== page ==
I believe the answer is no, Beleriand was not as large as the other areas of Middle-earth. As @maksim shows in his answer, the illustration from Karen Wynn Fonstad's Atlas of Middle Earth, published in 1981, gives a pretty accurate relative sizing of the two areas. I believe the common approach these days is to combine the maps based on the two common items in the maps, Tol Fuin (the remains of Taur-nu-Fuin) and Tol Himling (the remains of the Hill of Himring) to establish a common scale. That results in an image that puts Beleriand at a smaller size than the currently accepted answer.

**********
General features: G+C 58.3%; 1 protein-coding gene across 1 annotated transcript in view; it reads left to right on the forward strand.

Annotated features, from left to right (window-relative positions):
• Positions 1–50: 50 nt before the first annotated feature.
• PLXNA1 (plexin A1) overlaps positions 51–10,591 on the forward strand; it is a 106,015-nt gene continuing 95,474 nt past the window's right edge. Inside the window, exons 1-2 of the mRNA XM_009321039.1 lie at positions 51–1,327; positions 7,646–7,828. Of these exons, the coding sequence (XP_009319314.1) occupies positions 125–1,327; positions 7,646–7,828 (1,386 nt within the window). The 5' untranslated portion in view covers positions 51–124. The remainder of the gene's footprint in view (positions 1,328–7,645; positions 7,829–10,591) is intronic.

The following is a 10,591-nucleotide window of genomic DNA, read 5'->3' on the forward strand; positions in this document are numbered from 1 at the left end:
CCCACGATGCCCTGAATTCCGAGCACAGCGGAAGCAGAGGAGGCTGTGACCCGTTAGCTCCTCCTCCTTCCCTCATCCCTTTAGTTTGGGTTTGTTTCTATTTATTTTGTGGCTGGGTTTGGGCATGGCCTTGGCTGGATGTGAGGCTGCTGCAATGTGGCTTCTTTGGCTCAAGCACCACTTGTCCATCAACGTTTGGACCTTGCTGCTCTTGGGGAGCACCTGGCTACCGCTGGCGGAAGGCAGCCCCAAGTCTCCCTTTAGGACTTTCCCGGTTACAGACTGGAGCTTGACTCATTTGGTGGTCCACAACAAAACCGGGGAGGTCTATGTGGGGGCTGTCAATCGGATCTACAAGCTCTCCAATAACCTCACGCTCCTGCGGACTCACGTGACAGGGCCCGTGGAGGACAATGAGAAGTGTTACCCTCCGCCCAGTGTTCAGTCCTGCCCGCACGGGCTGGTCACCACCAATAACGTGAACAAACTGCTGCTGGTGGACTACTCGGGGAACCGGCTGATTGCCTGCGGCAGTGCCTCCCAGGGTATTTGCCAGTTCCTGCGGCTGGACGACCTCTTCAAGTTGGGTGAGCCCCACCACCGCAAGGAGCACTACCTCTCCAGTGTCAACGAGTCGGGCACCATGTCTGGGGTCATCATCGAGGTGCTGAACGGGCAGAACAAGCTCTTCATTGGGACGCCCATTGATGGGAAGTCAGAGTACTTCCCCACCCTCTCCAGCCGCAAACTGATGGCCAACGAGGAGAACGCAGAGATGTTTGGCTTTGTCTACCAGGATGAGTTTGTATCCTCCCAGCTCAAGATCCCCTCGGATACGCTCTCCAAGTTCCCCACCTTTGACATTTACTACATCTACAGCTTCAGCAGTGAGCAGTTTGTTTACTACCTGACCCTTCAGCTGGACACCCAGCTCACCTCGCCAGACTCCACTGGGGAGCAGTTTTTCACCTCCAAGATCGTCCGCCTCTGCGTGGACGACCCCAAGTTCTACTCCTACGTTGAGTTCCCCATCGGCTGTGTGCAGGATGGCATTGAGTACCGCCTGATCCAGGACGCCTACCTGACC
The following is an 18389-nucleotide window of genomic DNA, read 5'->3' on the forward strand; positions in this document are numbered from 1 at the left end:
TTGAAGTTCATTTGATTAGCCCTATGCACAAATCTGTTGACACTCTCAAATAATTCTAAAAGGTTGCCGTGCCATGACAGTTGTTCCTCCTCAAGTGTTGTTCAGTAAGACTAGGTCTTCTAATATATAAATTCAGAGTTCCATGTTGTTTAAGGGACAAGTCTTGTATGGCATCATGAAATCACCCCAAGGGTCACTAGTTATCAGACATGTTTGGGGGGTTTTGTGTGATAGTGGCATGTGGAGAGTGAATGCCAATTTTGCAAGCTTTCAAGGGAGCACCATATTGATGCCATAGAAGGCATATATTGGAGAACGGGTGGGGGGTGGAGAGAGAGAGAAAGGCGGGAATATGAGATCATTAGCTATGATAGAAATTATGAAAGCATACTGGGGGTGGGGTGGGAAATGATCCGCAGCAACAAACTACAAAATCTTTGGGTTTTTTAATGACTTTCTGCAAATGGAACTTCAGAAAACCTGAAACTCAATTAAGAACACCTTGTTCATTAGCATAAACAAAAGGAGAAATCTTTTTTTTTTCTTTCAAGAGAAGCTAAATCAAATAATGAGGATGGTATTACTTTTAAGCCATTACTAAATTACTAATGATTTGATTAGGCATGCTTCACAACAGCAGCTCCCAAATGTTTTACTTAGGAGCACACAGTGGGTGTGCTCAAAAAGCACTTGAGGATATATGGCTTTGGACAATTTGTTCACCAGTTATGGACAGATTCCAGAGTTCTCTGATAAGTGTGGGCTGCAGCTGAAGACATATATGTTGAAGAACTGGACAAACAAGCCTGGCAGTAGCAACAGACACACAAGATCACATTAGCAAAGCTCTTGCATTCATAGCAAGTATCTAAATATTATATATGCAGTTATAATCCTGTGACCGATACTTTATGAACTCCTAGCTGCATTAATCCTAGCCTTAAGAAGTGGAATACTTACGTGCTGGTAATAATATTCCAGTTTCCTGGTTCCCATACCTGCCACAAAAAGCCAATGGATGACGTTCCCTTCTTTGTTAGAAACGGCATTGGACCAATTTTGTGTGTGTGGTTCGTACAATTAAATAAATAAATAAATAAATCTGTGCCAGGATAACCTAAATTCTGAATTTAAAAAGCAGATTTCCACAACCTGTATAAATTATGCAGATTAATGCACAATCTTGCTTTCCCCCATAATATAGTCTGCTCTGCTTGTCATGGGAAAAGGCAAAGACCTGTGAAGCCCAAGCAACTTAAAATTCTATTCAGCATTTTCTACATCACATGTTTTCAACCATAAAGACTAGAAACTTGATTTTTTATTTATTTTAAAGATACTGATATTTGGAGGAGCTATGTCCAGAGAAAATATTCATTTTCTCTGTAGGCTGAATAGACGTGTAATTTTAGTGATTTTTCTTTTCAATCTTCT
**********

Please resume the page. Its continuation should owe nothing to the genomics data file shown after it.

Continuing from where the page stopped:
However, as @Edlothiad points out the difficulty in combining the maps is that one is a flat Earth and one is spherical, and there's really not much we can do about that. I created an iOS app that combined the two and wrapped them around a spherical world. This is the mercator representation of that.
Also, it's important to remember that areas to the north, south and east of the maps in The Lord of the Rings and The Silmarillion as shown in this illustration are non-canon.